Students switch on for science
STUDENTS across Queensland are putting their scientific minds to work as a part of this year's inaugural Science for Growth Awards.
The students are investigating everything from youth pain tolerance to alternative products for household insulation.
An initiative of the Primary Industry Centre for Science Education (PICSE) and sponsored by Dow AgroSciences, the Science for Growth Awards encourage students in years nine and 10 to choose a science topic they would like to investigate, then develop a hypothesis and carry out experiments to answer their questions.
With plans to expand the awards to all Australian schools in 2013, Dow AgroSciences' sponsorship reflects their mission to encourage Australia's next generation of bright young scientists to pursue careers in agriculture.
"To overcome the growing skills shortage facing Australia's agricultural sector, we need to engage students in science at a high school level," Dr. Matt Cahill, Dow AgroSciences' Research and Development Leader, said.
"The entries to date have been impressive and give me great confidence that Australia's ag industry has a very bright future ahead."
Year 10 entrant Rachel Rognoni, from Centenary Heights State School in Toowoomba, said her investigation into pain tolerance thresholds in youth was inspired after reading a magazine article.
"I read a study that said the pain tolerance of kids in hospital increases when they are playing video games because they're distracted," Rachel said.
"It made me wonder if other distractions could do the same thing so I initiated a control test with a fellow student and then conducted several variable tests to trial my hypothesis.
"Firstly, I put my volunteer's feet in a bucket of ice water and told her to hold them there as long as she could. I repeated the experiment, adding a range of distractions and timing how long it took her to pull her feet out."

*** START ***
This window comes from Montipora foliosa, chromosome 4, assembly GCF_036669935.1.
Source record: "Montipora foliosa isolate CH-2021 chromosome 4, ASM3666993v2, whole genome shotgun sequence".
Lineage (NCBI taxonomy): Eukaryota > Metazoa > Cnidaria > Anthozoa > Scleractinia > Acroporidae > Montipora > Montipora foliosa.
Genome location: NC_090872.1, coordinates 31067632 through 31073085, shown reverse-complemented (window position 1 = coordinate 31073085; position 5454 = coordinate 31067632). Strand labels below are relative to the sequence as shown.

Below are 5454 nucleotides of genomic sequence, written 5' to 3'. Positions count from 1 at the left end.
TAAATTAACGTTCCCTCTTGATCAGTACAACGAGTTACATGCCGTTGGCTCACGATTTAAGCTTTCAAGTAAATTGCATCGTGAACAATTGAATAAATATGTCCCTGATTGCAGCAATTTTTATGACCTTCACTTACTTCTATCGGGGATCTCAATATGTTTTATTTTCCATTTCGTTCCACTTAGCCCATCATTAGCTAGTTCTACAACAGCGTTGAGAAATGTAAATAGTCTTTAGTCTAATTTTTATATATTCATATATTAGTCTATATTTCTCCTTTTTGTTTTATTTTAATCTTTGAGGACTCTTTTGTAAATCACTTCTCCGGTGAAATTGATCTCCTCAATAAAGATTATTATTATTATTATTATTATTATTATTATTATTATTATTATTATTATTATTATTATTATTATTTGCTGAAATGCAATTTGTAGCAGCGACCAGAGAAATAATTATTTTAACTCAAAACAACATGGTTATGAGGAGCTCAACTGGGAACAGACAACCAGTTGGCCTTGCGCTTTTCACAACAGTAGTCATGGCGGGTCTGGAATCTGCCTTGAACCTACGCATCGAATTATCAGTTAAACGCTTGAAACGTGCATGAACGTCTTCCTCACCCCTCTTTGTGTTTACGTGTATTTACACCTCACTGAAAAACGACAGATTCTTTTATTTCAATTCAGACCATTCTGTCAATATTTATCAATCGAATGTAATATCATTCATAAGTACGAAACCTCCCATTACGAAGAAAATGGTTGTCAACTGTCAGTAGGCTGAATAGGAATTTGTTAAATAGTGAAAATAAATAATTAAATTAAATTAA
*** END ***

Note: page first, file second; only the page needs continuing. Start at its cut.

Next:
The distractions included playing video games, reading, having a conversation, listening to music and solving a mathematical equation.
"The music and the video game were definitely the most effective at increasing her pain tolerance, but all of the distractions increased her tolerance, even if only slightly."
Rachel's teacher, Amanda Kilgour, and New South Wales teacher Lisa Davis from Marian Catholic College in Griffith, received a teacher's award for commitment to student excellence as part of the Science for Growth Awards.
Their prize included free registration, accommodation and travel expenses to attend the Conference of the Australian Science Teachers Association (CONASTA) in Canberra from July 8 to 11.
"The Science for Growth Awards gives students an opportunity to create real life, valid experiments, helping to build links between the classroom and their future career, while developing problem solving skills that can be applied to almost every facet of daily life," Amanda said.
Open to all Years Nine and 10 students in New South Wales and Queensland, submissions to the Science for Growth Awards close on 19 September 19.
The winning students in each state will take home a cash prize, with the overall project winner receiving $500.
For more information and to register go to www.scienceforgrowthawards.com.au.